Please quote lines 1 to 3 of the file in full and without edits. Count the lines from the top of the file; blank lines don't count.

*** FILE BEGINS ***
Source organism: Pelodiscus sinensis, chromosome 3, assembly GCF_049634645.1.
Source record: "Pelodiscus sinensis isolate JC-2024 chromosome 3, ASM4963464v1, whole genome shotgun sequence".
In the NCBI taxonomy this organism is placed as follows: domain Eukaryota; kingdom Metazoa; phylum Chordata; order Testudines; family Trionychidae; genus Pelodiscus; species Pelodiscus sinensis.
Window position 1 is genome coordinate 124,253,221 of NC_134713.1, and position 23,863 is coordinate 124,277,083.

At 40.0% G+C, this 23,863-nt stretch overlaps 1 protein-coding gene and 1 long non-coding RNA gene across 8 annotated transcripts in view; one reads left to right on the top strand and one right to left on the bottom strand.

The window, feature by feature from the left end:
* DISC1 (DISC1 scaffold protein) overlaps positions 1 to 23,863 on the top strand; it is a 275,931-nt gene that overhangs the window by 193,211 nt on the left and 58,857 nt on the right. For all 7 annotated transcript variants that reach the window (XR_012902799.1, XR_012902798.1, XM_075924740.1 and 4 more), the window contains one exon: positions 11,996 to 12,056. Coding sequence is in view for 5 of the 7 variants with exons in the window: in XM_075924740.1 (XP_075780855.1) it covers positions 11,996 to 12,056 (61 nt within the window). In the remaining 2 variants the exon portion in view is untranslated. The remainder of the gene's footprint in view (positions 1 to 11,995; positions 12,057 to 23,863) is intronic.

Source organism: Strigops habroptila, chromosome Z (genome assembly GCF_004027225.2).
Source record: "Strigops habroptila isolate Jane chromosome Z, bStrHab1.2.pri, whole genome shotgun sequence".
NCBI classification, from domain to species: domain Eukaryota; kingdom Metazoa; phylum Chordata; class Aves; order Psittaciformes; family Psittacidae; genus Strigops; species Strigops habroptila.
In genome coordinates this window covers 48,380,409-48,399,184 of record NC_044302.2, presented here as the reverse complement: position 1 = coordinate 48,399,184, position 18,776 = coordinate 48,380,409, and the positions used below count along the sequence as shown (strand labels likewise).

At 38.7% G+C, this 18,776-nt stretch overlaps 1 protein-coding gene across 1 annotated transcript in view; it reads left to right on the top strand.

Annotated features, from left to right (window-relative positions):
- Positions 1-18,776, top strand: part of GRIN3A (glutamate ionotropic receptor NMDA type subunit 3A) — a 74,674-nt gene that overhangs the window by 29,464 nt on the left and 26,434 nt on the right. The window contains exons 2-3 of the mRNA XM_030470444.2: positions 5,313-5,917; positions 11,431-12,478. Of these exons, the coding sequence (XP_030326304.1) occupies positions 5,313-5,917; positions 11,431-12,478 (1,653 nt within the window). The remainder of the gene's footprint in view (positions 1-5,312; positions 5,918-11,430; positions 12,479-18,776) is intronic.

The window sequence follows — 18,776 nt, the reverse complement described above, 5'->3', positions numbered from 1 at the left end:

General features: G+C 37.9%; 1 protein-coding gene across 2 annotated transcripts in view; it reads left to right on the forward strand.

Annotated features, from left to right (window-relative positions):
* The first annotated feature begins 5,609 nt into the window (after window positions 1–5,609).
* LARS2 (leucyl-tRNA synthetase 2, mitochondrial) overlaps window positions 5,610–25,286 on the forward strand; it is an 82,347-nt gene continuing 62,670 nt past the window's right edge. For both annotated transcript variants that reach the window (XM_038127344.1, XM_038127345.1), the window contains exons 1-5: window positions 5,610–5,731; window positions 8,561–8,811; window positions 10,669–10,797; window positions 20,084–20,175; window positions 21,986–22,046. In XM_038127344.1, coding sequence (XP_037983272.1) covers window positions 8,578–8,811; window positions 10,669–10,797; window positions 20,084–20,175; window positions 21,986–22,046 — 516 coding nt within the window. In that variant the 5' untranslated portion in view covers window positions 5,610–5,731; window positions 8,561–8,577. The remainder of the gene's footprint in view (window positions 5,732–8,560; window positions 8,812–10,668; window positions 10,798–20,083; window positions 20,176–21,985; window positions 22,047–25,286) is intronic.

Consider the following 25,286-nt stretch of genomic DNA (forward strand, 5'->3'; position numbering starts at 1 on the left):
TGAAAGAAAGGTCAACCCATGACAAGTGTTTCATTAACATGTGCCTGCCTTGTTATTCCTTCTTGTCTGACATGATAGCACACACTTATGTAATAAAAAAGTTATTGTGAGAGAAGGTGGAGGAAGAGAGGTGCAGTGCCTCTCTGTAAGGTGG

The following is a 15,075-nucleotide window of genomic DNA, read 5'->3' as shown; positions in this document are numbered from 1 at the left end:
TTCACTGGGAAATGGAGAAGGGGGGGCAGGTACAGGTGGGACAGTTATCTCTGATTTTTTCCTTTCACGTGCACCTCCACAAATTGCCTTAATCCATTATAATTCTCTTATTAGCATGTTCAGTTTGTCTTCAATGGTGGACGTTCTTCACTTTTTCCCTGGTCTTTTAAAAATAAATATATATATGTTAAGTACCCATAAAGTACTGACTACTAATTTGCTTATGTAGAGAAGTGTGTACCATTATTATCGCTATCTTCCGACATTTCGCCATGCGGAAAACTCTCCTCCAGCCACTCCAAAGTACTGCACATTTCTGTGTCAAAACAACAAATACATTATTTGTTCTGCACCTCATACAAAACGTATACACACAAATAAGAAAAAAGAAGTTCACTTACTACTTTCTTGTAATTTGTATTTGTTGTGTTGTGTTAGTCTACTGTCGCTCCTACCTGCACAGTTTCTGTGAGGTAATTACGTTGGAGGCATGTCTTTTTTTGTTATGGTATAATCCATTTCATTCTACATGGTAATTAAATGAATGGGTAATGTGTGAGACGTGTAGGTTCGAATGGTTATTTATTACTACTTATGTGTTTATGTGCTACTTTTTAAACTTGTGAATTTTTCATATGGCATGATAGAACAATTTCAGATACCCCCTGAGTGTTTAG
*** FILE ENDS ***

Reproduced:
Source organism: Pelodiscus sinensis, chromosome 3, assembly GCF_049634645.1.
Source record: "Pelodiscus sinensis isolate JC-2024 chromosome 3, ASM4963464v1, whole genome shotgun sequence".
In the NCBI taxonomy this organism is placed as follows: domain Eukaryota; kingdom Metazoa; phylum Chordata; order Testudines; family Trionychidae; genus Pelodiscus; species Pelodiscus sinensis.